A case for risk management: You may have read about a case where a federal jury recently awarded Taco Bell workers approximately $496,000 in a class action case that alleged meal and rest period violations. Taco Bell ended up in court because of problems with its policy on meal breaks and rest periods. A clear case of failure to comply with labor law.
For example Meal Periods: Employers must allow employees to take meal periods at the proper time. More than 134,000 employees claimed that Bell failed to properly provide meal breaks before the fifth hour of work as required by California law. This case demonstrates the challenges California employers face in the ever-persistent litigation over meal and rest periods.
The workers did win on their claim that Taco Bell failed to properly pay them when a meal break was skipped. If an employer fails to provide an employee a meal period, the employer must pay the employee one additional hour of pay at the employee’s regular rate of compensation (Labor Code, sec. 226.7). This is often referred to as “premium pay.”
The Taco Bell workers claimed that the company paid them only 30 minutes of wages when a meal period was skipped, rather than the full hour of required premium pay. The jury agreed.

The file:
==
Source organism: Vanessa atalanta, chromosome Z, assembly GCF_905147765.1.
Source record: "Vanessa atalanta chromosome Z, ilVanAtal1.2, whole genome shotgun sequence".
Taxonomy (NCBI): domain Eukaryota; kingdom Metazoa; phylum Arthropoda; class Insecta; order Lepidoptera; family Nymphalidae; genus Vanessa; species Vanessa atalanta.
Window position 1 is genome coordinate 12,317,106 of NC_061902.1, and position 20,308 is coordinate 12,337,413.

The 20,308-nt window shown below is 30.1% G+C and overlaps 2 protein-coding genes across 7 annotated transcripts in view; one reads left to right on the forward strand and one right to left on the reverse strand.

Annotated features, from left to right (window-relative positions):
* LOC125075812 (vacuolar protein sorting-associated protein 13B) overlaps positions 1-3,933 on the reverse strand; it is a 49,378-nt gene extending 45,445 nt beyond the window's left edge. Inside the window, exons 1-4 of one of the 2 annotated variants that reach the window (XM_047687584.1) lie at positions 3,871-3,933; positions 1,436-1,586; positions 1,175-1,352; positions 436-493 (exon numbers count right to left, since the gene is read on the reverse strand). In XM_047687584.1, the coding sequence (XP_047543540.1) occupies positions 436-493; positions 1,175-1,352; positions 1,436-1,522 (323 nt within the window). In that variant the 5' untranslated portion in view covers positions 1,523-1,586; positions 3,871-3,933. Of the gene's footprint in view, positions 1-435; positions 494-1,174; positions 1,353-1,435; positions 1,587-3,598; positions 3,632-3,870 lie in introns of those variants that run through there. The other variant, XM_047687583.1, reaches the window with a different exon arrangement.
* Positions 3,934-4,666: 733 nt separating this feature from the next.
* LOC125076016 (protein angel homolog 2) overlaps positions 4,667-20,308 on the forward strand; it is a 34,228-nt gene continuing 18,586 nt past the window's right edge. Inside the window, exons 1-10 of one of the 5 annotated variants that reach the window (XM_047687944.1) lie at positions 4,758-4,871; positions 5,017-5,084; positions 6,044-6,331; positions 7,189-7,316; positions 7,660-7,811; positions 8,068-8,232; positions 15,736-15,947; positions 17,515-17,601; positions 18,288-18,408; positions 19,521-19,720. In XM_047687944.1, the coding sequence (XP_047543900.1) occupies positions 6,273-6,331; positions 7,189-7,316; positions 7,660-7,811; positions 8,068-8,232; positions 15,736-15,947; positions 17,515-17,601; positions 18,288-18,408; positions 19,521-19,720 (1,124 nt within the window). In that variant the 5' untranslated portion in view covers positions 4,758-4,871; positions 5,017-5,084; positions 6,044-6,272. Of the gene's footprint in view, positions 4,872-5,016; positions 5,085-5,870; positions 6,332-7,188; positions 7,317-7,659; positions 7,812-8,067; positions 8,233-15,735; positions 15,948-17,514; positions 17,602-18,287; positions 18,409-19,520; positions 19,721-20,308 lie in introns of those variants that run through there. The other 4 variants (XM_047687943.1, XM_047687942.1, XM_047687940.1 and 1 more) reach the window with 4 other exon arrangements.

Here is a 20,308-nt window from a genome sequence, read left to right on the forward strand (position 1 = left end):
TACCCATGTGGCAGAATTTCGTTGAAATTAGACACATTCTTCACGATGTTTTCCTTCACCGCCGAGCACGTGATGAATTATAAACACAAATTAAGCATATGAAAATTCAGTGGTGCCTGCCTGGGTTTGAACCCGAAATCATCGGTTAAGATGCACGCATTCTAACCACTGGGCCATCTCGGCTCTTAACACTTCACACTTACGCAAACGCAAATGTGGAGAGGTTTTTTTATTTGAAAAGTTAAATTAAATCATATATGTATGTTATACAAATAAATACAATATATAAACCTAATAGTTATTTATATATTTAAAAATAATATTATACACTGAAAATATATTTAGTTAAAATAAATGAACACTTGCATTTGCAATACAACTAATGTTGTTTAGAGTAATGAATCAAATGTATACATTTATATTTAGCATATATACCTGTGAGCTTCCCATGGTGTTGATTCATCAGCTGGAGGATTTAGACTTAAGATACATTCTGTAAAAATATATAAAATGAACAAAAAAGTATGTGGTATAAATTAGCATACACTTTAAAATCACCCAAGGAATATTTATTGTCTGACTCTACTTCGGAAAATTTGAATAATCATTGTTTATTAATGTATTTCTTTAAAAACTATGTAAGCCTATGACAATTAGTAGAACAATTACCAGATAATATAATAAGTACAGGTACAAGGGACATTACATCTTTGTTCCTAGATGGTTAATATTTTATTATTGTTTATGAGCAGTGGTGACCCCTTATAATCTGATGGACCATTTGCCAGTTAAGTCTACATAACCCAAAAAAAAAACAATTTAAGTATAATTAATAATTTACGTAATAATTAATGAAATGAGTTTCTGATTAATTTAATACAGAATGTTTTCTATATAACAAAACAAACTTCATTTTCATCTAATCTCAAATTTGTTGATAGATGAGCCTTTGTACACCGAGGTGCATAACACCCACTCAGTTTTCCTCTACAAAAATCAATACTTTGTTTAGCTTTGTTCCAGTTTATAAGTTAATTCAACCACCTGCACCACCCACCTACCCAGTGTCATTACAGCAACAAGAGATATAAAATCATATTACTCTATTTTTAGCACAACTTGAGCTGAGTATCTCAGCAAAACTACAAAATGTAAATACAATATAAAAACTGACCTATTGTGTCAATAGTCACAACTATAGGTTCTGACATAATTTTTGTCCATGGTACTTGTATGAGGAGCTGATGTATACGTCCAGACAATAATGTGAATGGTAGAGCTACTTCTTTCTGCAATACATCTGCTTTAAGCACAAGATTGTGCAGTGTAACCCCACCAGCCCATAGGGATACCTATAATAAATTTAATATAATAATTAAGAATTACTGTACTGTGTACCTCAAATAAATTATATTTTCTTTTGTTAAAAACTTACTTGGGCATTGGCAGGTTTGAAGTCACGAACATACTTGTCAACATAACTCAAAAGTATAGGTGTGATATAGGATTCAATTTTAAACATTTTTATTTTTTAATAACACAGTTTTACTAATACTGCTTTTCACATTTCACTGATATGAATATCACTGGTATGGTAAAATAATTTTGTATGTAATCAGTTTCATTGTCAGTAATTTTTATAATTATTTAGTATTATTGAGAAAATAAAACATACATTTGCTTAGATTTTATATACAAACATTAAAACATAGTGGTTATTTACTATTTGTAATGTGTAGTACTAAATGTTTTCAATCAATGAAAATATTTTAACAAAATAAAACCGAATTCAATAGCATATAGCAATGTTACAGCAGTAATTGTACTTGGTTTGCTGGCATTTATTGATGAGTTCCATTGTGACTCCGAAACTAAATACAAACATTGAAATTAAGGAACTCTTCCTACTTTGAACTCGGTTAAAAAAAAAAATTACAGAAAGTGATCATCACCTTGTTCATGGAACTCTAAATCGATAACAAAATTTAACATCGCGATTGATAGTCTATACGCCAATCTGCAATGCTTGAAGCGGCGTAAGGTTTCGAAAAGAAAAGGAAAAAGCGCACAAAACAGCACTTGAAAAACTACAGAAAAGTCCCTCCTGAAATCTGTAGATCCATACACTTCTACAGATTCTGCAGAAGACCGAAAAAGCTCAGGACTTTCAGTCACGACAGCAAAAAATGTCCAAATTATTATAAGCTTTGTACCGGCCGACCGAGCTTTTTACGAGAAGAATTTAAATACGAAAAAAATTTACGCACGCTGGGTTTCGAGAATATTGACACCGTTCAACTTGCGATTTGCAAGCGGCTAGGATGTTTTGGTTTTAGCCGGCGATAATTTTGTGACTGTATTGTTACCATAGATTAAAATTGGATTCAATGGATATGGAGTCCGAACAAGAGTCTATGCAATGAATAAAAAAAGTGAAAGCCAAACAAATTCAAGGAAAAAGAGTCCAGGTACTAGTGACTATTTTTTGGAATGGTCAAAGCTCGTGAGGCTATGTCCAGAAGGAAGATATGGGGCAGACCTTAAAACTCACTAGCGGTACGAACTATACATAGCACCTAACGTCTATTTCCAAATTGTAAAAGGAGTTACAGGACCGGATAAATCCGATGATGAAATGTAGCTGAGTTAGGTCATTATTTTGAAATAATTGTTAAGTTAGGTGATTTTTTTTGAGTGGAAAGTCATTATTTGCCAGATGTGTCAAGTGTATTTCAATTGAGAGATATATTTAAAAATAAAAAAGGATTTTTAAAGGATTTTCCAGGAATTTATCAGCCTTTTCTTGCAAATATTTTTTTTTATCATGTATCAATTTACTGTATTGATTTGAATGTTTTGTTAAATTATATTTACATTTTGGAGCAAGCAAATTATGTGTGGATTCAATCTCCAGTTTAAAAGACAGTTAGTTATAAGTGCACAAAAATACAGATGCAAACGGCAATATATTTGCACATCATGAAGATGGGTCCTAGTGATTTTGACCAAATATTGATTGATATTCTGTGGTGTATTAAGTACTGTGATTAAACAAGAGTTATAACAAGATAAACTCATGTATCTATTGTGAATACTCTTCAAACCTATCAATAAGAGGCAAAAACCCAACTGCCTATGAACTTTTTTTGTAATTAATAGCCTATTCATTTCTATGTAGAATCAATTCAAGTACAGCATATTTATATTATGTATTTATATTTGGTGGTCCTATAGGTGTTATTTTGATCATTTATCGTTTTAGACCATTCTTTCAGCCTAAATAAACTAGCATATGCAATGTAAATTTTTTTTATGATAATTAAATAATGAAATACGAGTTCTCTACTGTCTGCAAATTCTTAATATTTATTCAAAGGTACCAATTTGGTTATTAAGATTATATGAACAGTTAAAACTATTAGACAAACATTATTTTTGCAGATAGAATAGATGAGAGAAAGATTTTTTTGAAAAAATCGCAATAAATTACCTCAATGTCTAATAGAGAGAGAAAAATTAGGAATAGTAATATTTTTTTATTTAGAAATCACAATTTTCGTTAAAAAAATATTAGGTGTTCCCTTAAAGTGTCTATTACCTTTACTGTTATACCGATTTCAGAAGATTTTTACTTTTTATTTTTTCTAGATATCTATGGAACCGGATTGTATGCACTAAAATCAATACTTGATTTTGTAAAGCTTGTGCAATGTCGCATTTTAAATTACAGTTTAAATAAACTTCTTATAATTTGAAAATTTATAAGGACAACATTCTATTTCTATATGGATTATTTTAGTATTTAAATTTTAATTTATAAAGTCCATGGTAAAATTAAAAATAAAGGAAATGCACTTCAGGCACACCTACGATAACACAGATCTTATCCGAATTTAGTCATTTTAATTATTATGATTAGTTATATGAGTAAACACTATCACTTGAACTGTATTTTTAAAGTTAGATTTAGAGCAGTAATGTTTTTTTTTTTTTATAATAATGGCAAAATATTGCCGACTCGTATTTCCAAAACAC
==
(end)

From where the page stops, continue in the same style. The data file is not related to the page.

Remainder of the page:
Of great interest is that Taco Bell faced litigation because its employee handbook policy did not meet California’s strict meal and rest break requirements. Evidence submitted at trial alleged that Taco Bell used a meal period “matrix,” which reflected a policy of providing the meal after five hours of work, instead of before.
Though there are many laws requiring employers to notify employees of certain workplace rights, there are actually no federal or state laws specifically requiring an employer to have an employee handbook. However, for a number of reasons, creating and maintaining an employee handbook is a good idea and a best practice.
Moreover, an employee handbook is a useful tool for providing employees with that information that, by law, must already be delivered in writing (e.g., equal employment opportunity (EEO) statements).
Rather than provide employees with a haphazard pile of mandatory written notices—and then attempt to document that those notices were received—it makes sense to collect them into an organized, easy-to-use handbook or similar document.
Consider managing the risk by making clear what appropriate activity is by enacting a company-wide program that will educate everyone on what is acceptable and unacceptable workplace behavior.
Please see a Labor Law attorney for employee handbook issues.
Author: Robin Noah, Executive Coaches of Orange County, www.ECofOC.org